Reese McHenry came up swinging in Northern Minnesota and she didn’t sit still for very long. A true troubadour, her powerful voice has driven her from the fresh greens of Eau Claire to the dusty motels of Albuquerque and everywhere in between. Since settling in North Carolina, this prolific songwriter and jagged performer has lent her fire and talent to a number of recording projects and now turns her attention to her own damn show. Her songs defy genre and, though one could still categorize then as straight-shooting “rock,” the real thread connecting these songs is a wry brand of humor mixed with an ability to catch a hook at just the right moment. McHenry’s true signature, of course, is her emotive blues voice that can change at any moment from soft sweetness to a torrential downpour.
Good Dog Nigel
Good Dog Nigel is the stage name of Parker Emeigh. At 10, Parker would dress up when his mom took him on errands around Lynchburg, Virginia. In highschool, he would dress as wildly as possible, selecting clothes from his trunk of costumes “just to entertain myself and the kids around me.”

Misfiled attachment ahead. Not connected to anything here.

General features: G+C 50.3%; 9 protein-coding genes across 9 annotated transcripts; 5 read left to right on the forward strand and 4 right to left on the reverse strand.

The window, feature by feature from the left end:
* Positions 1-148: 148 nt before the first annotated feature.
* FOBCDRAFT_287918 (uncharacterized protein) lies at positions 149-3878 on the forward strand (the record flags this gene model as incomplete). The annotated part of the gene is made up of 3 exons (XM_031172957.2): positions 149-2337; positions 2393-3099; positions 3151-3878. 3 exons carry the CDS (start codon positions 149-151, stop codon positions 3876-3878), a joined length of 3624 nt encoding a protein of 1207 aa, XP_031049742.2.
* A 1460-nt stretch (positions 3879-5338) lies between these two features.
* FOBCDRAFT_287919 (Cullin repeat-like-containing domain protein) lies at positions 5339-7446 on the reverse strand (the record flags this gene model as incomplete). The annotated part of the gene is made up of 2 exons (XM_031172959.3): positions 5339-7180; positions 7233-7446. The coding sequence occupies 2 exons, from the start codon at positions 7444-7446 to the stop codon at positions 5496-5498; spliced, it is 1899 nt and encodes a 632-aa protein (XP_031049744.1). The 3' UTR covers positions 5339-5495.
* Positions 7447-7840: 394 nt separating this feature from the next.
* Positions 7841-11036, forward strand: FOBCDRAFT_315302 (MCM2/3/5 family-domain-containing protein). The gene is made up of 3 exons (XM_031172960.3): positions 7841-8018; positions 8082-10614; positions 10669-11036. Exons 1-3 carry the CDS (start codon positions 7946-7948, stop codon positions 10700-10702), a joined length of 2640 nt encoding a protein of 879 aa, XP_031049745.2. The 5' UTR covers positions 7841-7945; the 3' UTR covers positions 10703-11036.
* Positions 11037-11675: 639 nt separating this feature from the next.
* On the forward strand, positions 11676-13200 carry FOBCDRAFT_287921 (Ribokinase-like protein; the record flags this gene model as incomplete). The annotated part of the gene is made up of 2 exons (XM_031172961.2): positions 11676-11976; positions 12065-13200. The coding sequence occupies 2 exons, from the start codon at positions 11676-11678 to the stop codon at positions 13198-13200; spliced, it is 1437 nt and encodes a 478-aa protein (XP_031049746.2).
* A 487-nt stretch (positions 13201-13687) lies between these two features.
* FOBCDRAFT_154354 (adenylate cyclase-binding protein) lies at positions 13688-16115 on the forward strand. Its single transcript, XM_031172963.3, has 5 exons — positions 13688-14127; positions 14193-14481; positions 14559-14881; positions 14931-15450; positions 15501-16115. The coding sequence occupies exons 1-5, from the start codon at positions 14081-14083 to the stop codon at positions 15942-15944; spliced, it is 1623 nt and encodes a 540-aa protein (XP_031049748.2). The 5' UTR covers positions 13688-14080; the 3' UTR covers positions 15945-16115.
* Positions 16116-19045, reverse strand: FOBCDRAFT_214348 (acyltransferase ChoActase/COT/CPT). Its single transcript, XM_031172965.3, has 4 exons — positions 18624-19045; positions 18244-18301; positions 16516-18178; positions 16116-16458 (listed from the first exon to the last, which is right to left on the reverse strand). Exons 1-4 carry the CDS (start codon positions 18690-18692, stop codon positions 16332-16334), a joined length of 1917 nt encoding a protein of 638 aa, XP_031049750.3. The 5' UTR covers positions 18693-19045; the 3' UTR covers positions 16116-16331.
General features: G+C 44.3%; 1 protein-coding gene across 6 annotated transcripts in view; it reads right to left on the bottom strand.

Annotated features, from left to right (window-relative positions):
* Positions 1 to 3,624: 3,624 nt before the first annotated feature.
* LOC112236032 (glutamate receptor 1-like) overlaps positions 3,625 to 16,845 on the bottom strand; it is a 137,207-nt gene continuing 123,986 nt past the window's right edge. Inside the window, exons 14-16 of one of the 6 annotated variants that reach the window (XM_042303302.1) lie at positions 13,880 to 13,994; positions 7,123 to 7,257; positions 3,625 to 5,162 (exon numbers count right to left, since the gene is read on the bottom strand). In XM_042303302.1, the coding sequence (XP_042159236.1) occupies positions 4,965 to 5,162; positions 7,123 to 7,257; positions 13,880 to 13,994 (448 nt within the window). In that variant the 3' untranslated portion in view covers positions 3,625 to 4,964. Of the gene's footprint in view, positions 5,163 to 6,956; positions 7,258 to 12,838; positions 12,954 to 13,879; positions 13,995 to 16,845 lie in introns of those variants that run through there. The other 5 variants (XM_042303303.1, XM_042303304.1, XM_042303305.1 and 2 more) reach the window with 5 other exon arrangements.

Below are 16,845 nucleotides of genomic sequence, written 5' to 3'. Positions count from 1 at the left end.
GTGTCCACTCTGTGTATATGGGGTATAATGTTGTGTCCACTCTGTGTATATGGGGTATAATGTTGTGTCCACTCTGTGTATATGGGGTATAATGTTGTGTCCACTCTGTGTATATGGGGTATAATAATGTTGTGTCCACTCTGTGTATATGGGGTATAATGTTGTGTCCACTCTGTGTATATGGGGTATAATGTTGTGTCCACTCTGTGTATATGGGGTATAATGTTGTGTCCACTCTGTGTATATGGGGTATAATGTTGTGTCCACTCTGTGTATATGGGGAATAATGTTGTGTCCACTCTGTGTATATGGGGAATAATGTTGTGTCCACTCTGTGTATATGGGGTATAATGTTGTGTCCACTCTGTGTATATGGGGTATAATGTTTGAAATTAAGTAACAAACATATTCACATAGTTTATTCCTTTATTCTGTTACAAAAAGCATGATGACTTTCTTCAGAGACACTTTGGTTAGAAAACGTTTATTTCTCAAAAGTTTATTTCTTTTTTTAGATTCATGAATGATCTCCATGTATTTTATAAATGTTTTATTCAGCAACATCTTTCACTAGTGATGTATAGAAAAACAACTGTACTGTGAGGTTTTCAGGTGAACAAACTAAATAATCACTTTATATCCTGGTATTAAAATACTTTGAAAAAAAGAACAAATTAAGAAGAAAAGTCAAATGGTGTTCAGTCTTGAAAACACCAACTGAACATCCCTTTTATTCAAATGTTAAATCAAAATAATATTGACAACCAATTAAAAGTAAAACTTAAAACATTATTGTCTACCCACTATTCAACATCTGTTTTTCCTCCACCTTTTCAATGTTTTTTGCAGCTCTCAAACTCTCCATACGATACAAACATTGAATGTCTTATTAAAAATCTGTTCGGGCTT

At 20, with a strong feeling of not fitting in, he dropped out of college supported by a mixture of his parents’ radical optimism and the thought that you can truly do whatever you want, which it turned out for Parker, was to entertain. If school and the people who attended it didn’t make sense to Parker, when he picked up a guitar and started writing songs as Good Dog Nigel, he had found his vehicle. Parker writes with a purpose of overarching optimism, a desire to reach for the small gems in life and how to help others find and relish them too.
In a time of political unrest and uncertainty, Parker intentionally set out to be non-political. He doesn’t want to be revolutionary; he wants to entertain and be the escape from the negative while constantly sharing his drive for life, art, and positivity.
One thing we can all learn from Parker Emeigh of Good Dog Nigel, a self-proclaimed hopeless romantic, is that “life is too precious to not do what makes you and others happy.” His music is there for all of us striving for that ideal.